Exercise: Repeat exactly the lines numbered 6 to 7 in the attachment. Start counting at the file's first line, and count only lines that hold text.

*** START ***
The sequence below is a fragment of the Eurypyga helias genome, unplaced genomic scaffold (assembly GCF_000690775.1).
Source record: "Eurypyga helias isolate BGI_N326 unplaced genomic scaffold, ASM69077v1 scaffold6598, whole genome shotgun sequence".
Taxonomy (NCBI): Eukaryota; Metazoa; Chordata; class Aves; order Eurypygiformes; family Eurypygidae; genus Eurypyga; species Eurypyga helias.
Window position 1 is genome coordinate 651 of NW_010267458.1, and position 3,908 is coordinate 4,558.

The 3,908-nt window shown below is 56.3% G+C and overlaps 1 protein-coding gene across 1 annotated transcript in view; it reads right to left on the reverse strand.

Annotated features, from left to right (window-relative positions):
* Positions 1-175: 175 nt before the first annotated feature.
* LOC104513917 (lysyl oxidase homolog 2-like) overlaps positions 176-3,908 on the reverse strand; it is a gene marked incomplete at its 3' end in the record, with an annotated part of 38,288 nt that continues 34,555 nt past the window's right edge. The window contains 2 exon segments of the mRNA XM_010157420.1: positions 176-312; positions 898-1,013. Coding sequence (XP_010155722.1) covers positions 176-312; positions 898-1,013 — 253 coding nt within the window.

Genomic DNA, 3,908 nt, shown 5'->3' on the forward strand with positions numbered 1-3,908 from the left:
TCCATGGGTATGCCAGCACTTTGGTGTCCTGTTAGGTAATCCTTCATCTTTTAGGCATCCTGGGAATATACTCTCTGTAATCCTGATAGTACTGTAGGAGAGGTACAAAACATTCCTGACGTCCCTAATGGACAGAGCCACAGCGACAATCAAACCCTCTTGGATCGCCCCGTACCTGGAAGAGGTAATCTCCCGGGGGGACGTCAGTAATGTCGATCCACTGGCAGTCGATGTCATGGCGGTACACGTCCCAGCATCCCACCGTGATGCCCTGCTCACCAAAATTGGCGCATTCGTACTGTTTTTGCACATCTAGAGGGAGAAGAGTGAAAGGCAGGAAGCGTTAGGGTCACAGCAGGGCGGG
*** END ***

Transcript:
Annotated features, from left to right (window-relative positions):
* Positions 1-175: 175 nt before the first annotated feature.